Nintendo hasn't ignored this fact -- the big N recently announced partnerships with a bunch of UK companies to make the 3DS more mobile. BT will be lending its nationwide hotspots to 3DS users, which will keep 3DS owners online when they're out and about in coffee shops and the like.

Sky will be bringing short-form 3D video content to the 3DS, and there are some cool extras from Nintendo too, such as Street Pass, which makes your 3DS automatically exchange info (such as your Mii, or game data) with other 3DSs that sway within range, even when both consoles are in their owners' pockets. The 3DS will also have an optional Web browser.

We don't know as much about the third-party offerings for Sony's handheld, but we do know it's going to have 3G data support built-in, so you'll be able to download stuff on the go, and social features, letting you see what your friends are up to and comment on their gaming achievements.

Both consoles offer their own digital stores -- the eShop for the 3DS, and the PlayStation Network for the NGP. Both consoles let you play games online too, so you can thrash your mates while out of range of a well-aimed elbow to the abdomen.

Also intriguing is PlayStation Suite -- an online store for downloading classic PlayStation games on Android devices running version 2.3 Gingerbread or above. We know a version of this store will be running on the NGP, so we're looking forward to being able to download all our old favourites on to the new handheld.

At the same time though, that classic gaming offering might just be another reason to buy an Android phone or tablet, and do away with the dedicated gaming device altogether...

Games

In all that quad-core, Street Pass excitement we'd quite forgotten about the most important thing to any platform -- games.

Nintendo will doubtless be bringing all your favourite characters to the 3DS, so expect brand-new Zelda, Mario, Metroid, Donkey Kong and Kirby jollies. There are also a couple of decent third-party series signed up, including Street Fighter and Resident Evil.

We don't know exactly which titles Sony will be bringing to the NGP, but a demo reel during the announcement press conference featured Uncharted, Little Big Planet and Metal Gear Solid being shown off. We don't doubt Sony will be bringing out the big guns for the NGP's launch.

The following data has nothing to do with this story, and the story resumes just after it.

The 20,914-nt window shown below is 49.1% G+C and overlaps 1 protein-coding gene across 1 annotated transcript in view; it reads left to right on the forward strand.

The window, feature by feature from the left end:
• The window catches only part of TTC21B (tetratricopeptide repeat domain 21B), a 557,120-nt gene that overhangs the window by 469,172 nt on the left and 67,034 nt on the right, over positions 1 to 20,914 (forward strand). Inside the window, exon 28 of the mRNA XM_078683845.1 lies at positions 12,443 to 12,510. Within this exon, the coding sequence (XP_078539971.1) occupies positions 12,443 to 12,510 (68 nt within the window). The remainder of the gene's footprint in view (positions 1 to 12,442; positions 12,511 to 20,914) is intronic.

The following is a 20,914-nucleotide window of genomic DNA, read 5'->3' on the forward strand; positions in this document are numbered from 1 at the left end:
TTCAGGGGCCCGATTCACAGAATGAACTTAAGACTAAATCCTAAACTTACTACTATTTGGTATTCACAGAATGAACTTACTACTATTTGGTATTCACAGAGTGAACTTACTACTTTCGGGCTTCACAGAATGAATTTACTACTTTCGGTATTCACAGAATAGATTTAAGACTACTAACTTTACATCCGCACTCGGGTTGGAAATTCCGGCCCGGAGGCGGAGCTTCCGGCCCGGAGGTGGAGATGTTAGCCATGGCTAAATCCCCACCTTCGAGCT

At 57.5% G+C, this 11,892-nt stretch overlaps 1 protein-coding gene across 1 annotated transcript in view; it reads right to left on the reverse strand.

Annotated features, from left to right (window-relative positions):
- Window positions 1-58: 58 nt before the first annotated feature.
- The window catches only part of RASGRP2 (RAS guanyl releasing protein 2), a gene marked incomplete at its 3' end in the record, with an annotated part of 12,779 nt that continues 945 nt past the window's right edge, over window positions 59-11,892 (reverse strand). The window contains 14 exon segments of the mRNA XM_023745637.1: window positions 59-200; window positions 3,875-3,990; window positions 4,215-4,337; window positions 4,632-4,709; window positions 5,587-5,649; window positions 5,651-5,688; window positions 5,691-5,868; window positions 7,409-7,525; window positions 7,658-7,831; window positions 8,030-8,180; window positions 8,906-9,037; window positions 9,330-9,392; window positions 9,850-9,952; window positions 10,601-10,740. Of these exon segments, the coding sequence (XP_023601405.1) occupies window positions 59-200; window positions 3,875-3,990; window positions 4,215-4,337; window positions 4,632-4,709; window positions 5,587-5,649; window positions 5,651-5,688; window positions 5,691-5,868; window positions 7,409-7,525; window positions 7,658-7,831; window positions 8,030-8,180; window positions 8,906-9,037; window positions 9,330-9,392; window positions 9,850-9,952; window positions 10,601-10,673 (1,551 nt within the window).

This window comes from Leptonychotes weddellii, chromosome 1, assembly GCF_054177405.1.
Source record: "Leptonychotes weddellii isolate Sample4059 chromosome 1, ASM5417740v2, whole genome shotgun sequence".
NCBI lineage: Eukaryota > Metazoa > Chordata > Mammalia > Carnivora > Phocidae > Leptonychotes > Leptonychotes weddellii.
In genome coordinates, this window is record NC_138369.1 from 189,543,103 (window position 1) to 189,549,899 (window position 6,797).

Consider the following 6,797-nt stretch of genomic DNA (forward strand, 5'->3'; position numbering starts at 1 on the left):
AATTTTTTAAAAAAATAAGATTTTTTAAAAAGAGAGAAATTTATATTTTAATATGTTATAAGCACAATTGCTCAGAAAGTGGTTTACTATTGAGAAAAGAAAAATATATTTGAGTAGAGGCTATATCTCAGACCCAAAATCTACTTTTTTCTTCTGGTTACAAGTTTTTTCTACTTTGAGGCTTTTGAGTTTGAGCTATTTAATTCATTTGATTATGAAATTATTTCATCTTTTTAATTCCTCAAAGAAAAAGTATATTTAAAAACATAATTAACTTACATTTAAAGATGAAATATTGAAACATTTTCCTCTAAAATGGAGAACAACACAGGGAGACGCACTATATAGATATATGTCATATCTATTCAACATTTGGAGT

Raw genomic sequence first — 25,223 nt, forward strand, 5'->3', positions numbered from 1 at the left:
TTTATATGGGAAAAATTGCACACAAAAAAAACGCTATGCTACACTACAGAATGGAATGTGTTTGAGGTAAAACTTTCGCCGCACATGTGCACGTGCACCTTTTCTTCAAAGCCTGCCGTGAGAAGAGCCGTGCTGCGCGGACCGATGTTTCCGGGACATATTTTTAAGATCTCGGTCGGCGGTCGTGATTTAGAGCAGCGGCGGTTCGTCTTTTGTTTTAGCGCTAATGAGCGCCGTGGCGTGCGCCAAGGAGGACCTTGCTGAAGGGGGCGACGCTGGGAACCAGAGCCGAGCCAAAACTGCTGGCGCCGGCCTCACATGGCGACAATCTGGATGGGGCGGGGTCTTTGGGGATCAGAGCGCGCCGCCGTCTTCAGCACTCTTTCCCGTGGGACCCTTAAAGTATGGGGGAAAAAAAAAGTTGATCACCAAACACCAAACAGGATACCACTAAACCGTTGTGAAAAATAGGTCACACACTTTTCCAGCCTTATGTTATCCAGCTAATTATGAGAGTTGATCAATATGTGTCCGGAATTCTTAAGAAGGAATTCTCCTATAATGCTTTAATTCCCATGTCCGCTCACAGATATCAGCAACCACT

Battery life

The 3DS' battery life is frankly pathetic. Allegedly, this 3D gaming powerhouse will only muster up 3-5 hours of playtime before giving up the ghost. That's not great for a mobile device, to say the utter minimum. We don't know about the NGP's battery performance, but we'd wager it won't be much better, with a 5-inch OLED display to cater for.

Verdict

Both these consoles are shaping up to be brilliant bits of hardware. The 3DS' headline feature, the 3D effect, looks smashing and we think it's going to make for some enjoyable gaming thrills. Specs-wise, the Sony NGP trounces the 3DS, but it's going to be so long before it actually comes out, we don't know how impressive this hardware is going to look by the time Christmas rolls around.

So should you wait for the NGP? Probably not. We think the 3DS is going to be ace, and while there's every possibility that Sony's own handheld will blow us away, it's impossible to say how cutting-edge it's going to seem by the time it hits the shelves.

If you're undecided and have to buy just one, we think the 3DS is a smart bet. Then, while you're enjoying Mario's latest adventure in glorious no-glasses 3D, you can think about whether you have time to save up for Sony's toy as well.

Tags:
Gaming
About the author

Luke Westaway is a senior editor at CNET and writer/ presenter of Adventures in Tech, a thrilling gadget show produced in our London office. Luke's focus is on keeping you in the loop with a mix of video, features, expert opinion and analysis.